Child Custody Arrangements in Virginia

In Need of a Child Custody Attorney?

Ending a relationship can be an emotional and stressful process and adding child custody battles on top of that can make the divorce process very complex. Hiring the right child custody attorney who will help you understand the basics of child custody arrangements can make this difficult process easier.

Child Custody Arrangements Explained

The two types of custody in Virginia are┬álegal and physical. Legal custody is a parent’s right to make decisions regarding the child’s welfare, including education, religion, and medical care. While physical custody refers to which parent will provide a primary residence for the child. The court may award joint custody, sole custody, or a combination of both.

Joint Custody

If the parents get along and have decent communication skills, judges usually award them joint legal custody. Joint legal custody means that both parents have the right to participate in making decisions for their child, regardless of where the child lives. For instance, the judge may award sole physical custody to one parent but joint legal custody to both. When parents share legal custody, neither can make important decisions for the child without consulting the other first.

Joint physical custody means that the parents share physical care and custody of the child, though it doesn’t always mean that the child will spend exactly 50% of the time with each parent. In some cases, the child might alternate week-long visits at each parent’s residence. In others, the child may spend every weekend with one parent, but remain with the other parent during the week while school is in session.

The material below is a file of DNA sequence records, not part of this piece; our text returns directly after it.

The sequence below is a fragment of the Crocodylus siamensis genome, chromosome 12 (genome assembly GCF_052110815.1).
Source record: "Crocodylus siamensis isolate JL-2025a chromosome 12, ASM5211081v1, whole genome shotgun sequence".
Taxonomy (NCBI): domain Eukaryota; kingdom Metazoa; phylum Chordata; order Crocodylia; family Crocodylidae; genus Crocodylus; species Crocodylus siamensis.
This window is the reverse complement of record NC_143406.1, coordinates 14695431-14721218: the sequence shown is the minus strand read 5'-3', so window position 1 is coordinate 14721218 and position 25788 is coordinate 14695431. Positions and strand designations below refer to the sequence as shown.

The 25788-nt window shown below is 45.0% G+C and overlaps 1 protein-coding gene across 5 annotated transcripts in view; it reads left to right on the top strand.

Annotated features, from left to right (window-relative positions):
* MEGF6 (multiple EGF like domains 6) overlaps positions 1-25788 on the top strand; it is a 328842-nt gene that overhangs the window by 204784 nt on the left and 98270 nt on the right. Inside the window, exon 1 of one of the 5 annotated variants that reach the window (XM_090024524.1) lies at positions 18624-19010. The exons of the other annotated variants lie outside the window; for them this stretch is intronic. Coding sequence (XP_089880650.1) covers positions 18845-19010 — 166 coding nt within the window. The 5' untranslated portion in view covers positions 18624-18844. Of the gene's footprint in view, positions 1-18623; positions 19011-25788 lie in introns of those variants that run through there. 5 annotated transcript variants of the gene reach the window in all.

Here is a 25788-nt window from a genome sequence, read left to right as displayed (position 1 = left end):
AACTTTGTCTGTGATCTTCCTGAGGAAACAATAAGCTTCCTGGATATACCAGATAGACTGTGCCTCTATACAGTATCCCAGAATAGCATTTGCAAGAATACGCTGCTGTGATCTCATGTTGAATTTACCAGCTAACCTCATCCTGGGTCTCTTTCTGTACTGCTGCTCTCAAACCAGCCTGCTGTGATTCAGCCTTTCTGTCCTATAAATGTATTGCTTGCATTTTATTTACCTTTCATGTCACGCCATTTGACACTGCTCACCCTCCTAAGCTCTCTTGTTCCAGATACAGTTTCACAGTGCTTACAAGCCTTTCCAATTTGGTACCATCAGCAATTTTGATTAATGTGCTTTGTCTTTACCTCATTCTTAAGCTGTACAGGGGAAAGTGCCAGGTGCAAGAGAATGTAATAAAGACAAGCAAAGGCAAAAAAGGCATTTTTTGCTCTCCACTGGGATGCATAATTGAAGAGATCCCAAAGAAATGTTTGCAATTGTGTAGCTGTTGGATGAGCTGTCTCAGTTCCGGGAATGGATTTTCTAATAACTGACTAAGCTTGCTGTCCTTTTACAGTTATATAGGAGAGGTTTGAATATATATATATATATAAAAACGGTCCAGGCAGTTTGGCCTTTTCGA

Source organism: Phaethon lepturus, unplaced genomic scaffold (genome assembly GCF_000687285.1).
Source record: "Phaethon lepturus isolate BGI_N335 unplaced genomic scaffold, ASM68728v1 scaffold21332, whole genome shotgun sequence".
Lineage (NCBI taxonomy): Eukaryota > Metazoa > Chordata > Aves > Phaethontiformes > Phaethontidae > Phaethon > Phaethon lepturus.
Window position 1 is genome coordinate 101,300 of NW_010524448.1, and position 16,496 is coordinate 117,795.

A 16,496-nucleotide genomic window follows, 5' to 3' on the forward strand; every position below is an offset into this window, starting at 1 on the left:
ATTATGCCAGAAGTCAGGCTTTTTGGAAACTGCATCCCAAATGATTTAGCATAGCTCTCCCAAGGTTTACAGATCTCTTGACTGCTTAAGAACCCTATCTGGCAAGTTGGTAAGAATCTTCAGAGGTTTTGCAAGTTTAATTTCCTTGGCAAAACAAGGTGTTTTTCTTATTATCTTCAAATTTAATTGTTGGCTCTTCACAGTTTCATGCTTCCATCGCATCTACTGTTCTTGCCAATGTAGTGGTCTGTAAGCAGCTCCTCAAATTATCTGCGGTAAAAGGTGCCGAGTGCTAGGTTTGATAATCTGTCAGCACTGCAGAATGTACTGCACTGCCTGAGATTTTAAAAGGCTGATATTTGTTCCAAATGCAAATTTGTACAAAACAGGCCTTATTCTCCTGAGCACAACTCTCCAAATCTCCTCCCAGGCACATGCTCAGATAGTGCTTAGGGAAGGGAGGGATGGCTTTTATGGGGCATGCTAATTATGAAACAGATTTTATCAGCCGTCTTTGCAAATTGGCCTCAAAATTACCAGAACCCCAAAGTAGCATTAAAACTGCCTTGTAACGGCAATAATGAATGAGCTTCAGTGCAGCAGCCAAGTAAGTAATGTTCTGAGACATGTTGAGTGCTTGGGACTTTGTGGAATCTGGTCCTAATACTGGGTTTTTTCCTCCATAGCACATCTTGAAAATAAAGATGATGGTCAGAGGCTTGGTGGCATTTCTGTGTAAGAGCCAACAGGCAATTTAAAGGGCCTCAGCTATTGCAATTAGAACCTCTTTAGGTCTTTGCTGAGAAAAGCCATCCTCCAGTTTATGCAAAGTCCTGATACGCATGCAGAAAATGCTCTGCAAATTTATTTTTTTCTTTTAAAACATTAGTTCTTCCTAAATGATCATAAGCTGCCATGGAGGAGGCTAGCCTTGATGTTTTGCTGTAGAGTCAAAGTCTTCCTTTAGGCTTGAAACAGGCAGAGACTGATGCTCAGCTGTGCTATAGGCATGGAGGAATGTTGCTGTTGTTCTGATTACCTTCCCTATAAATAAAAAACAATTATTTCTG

Sole Custody

Sole legal custody means that only one parent has the authority to make decisions concerning the child. Sole physical custody means that only one parent retains responsibility for the the child’s care and control.

Unlike some states, where the laws assume that joint custody is in the child’s best interest, Virginia law specifically prohibits judges from beginning a custody evaluation with the assumption that any particular type of custody is in the child’s best interest. Instead, judges must make an independent evaluation using specific factors based on the child’s best interest.

Custody Agreements

One of the easiest ways to settle a custody case is for the parents to create a plan together. If you and your ex can communicate and agree on all the provisions in a custody agreement (physical and legal custody, sole or joint, and parenting time), the judge will approve your agreement if the arrangements appear to be in the child’s best interest.

Montgomery Kelley & Dennett are here to help!

If you’re having trouble agreeing on all the details of your child custody case, you may consider attending mediation together. A child custody attorney from Montgomery, Kelley, & Dennett will help mediate this process to ensure that we all do what is best for the child.